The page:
Parvovirus B19 and Fifth Disease
Describes the virus, illnesses caused by the virus, how it spreads, how to reduce your chance of infection...
Describes the disease; signs & symptoms; how it is spread, diagnosed, prevented, treated...
Provides information about risks to pregnant women, testing, monitoring...
Photos of children with slapped-cheek rash caused by fifth disease...
Explains other illnesses that are caused by parvovirus B19 infection...
Lists references to scientific articles...
Parvovirus B19 infects only humans. It most commonly causes fifth disease, a mild rash illness that usually affects children. But it can cause different signs and symptoms, depending on your age and overall health. Many people infected with parvovirus B19 do not have any symptoms, or they have only mild, nonspecific rash illness, not unlike the common cold.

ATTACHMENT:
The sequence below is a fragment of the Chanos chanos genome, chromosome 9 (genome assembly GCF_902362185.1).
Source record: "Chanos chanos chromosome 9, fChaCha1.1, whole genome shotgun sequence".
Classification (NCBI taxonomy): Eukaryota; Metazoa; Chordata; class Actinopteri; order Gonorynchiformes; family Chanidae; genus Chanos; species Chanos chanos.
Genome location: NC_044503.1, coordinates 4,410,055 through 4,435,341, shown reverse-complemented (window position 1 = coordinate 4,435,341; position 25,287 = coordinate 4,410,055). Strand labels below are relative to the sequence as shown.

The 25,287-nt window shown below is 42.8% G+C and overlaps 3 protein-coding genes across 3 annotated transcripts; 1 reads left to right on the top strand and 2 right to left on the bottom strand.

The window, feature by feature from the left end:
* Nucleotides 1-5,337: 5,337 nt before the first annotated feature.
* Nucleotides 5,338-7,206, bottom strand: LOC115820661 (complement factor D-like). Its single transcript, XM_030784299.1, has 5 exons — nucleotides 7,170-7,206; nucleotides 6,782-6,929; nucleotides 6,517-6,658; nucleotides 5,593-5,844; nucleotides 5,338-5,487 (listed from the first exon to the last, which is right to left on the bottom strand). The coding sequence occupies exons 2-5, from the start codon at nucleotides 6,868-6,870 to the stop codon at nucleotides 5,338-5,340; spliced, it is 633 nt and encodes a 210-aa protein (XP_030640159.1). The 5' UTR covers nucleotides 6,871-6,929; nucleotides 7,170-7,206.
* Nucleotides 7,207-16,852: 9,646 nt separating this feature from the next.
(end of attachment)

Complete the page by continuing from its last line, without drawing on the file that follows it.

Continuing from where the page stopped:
Since parvovirus B19 infects only humans, a person cannot catch the virus from a pet dog or cat. Also, a cat or dog cannot catch parvovirus B19 from an infected person.
Pet dogs and cats can get infected with other parvoviruses that do not infect humans. You can get your pets vaccinated to prevent infection from such parvoviruses.
Parvovirus B19 can cause severe anemia (a condition in which the body doesn’t have enough healthy red blood cells).
This is not very common but can be serious for people with
- weakened immune systems
- sickle cell disease or similar long-lasting anemia
Fifth disease commonly affects children. Symptoms may include
- runny nose
A “slapped cheek” rash on the face is the most recognized feature of fifth disease, especially in children.
Some people may also have painful or swollen joints, which is more common in adults.